10 Delicious Hot Chocolate Mix-Ins

Lilechka75/iStock via Getty Images Plus
Lilechka75/iStock via Getty Images Plus

It's hot chocolate season—and while there's nothing wrong with plopping in a few marshmallows into your hot cocoa, there are many other ways to spice it up. Whether you're bored or just looking to try something new, these 10 ingredients will take your hot chocolate to the next level.

1. Peanut Butter

A jar of peanut butter in a white bowl with peanuts on a blue table.
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If you're a fan of the peanut butter and chocolate combination, this recipe from One Ordinary Day is for you. Just add a few dollops of regular, creamy peanut butter right into your saucepan along with the chocolate and enjoy.

2. Nutella

For a hazelnut flavor, mix some nutella into the saucepan. This one goes best with a whipped cream garnish.

3. Maple Syrup

Maple syrup in a glass bottle on a wooden table.
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For a New England twist on cocoa, add a couple teaspoons of maple syrup. If you need an extra kick, a couple pinches of nutmeg will do.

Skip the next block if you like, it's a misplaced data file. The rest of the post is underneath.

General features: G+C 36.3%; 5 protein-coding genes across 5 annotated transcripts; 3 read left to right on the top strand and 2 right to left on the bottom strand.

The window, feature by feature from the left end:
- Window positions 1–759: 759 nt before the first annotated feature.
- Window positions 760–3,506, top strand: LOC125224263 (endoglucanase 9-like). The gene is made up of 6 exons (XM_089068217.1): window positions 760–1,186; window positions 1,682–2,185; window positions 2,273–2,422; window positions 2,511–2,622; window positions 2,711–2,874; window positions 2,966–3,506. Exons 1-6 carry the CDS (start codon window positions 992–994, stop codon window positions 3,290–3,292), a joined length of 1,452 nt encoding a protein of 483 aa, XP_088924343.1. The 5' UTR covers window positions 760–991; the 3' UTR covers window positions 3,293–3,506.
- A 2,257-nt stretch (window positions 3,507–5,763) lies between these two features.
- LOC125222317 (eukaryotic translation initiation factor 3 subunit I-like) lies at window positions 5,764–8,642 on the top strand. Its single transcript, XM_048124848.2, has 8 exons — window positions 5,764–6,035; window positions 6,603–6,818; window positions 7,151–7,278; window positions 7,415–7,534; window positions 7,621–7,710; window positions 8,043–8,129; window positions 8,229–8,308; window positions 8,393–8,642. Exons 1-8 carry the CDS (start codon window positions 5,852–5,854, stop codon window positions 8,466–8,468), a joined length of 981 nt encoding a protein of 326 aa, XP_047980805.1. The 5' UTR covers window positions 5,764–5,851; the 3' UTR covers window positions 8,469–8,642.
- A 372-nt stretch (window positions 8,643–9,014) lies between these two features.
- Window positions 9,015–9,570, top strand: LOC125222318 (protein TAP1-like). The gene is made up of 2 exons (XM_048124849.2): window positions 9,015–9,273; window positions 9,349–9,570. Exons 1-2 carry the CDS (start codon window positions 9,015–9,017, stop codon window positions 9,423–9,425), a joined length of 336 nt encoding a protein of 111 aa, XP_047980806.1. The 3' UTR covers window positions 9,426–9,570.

4. Cinnamon

A mere teaspoon of cinnamon in a saucepan of hot chocolate is all it takes to create a delicious mix of cinnamon hot chocolate.

5. Oreos

sandwich cookies on a blue background
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You’ll need a food processor or blender to chop up around four oreos until they're the texture of sugar. Add it to the hot chocolate mix, then top with whipped cream and more crushed Oreos.

6. Peppermint

For a batch of peppermint hot chocolate, all it takes is three drops of peppermint oil and a pinch of salt.

7. Ginger

fresh ginger on a black background
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To make hot cocoa taste like gingerbread, add one piece of ginger, 10 cloves, and two cinnamon sticks while cooking.

8. Chili Powder

If you really want to spice up the beverage, whip up a batch of Mexican hot chocolate. This includes a little bit of ground cinnamon and a pinch of chili powder.

9. Cherry

Cherries in a jar.
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For a full batch of hot chocolate to taste like cherry, it takes a few tablespoons of maraschino cherry juice.

10. Booze

There are many types of alcohol that go well in hot chocolate. Some options include brandy, Kahlua, peppermint schnapps, raspberry liqueur, tequila, amaretto, Bailey’s Irish Creme, and even red wine.